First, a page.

Owner of Nazi art haul Cornelius Gurlitt spotted on streets of Munich


He is supposed to be the most wanted man in Europe, but today Cornelius Gurlitt, the missing owner of one of the biggest hauls of Nazi-confiscated art found since 1945, was reported to have been confronted by two journalists yards from his Munich home.

Two reporters from Paris Match claimed to have discovered, Mr Gurlitt, a man described as an elegantly-dressed 79-year-old, on Friday, just as he had completed his weekend shopping. They said they had followed him there from his flat.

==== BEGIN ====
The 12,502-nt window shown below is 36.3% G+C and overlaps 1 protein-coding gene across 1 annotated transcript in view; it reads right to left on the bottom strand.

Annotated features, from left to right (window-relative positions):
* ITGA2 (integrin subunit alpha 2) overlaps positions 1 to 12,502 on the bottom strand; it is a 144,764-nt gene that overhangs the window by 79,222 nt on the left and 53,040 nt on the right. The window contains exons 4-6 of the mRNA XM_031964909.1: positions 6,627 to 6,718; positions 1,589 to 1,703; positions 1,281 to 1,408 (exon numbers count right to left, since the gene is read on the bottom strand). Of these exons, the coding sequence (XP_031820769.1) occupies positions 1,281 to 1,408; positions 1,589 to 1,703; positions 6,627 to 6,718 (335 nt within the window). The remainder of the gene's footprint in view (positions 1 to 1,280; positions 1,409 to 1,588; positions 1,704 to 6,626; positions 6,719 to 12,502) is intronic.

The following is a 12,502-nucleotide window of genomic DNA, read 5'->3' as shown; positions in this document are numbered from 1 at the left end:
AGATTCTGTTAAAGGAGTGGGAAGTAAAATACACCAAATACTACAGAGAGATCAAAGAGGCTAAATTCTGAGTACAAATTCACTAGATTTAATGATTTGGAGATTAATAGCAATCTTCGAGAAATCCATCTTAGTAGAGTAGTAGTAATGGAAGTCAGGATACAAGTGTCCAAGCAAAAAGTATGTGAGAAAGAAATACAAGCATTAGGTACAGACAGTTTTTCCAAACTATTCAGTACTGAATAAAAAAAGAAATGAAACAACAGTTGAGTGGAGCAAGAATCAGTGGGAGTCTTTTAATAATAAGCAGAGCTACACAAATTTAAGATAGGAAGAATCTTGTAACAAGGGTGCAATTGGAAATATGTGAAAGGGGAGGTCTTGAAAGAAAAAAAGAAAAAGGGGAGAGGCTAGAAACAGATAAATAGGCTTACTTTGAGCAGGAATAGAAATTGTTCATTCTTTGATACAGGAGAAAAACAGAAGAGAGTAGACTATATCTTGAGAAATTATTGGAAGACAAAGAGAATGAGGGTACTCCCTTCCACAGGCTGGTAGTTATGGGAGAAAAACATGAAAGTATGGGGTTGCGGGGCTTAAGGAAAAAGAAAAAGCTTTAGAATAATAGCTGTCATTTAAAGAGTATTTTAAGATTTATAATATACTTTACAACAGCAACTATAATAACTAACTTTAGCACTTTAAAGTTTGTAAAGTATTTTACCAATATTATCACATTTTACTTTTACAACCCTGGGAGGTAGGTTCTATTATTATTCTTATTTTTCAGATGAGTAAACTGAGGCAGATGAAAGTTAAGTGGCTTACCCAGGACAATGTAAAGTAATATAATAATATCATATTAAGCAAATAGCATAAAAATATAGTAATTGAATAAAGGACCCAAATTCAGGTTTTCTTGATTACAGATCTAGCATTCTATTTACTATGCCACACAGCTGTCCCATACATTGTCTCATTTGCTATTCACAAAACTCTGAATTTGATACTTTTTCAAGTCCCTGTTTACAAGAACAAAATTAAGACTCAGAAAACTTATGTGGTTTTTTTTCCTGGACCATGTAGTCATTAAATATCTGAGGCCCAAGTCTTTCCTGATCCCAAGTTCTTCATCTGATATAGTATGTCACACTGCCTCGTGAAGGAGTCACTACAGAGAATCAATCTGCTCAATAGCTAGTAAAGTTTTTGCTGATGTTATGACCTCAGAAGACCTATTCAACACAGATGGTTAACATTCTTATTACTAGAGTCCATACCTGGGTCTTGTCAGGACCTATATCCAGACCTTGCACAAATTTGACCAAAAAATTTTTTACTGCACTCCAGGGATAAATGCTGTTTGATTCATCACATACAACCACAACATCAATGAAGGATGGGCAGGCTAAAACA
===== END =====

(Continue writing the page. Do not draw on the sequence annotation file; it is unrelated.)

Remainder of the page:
The journalists said Mr Gurlitt had brushed off their requests for an interview in a trembling voice with the unintelligible remark “Applause from the wrong side is the worst thing there is”, and that his eyes appeared to be “full of fear and anger.”

A week ago Mr Gurlitt hit headlines across the globe, after the Munich-based magazine Focus revealed that customs officers had discovered a cache of 1,400 paintings in his apartment worth €1bn. The works were alleged to have been looted by the Nazis from predominantly Jewish owners before and during the Second World War. It was revealed last week that the cache contained hitherto unknown works by Matisse and Chagall.

State prosecutors insisted that Mr Gurlitt had “gone missing”. However, the reporters said Mr Gurlitt had been at home all the time and had simply refused to answer the door.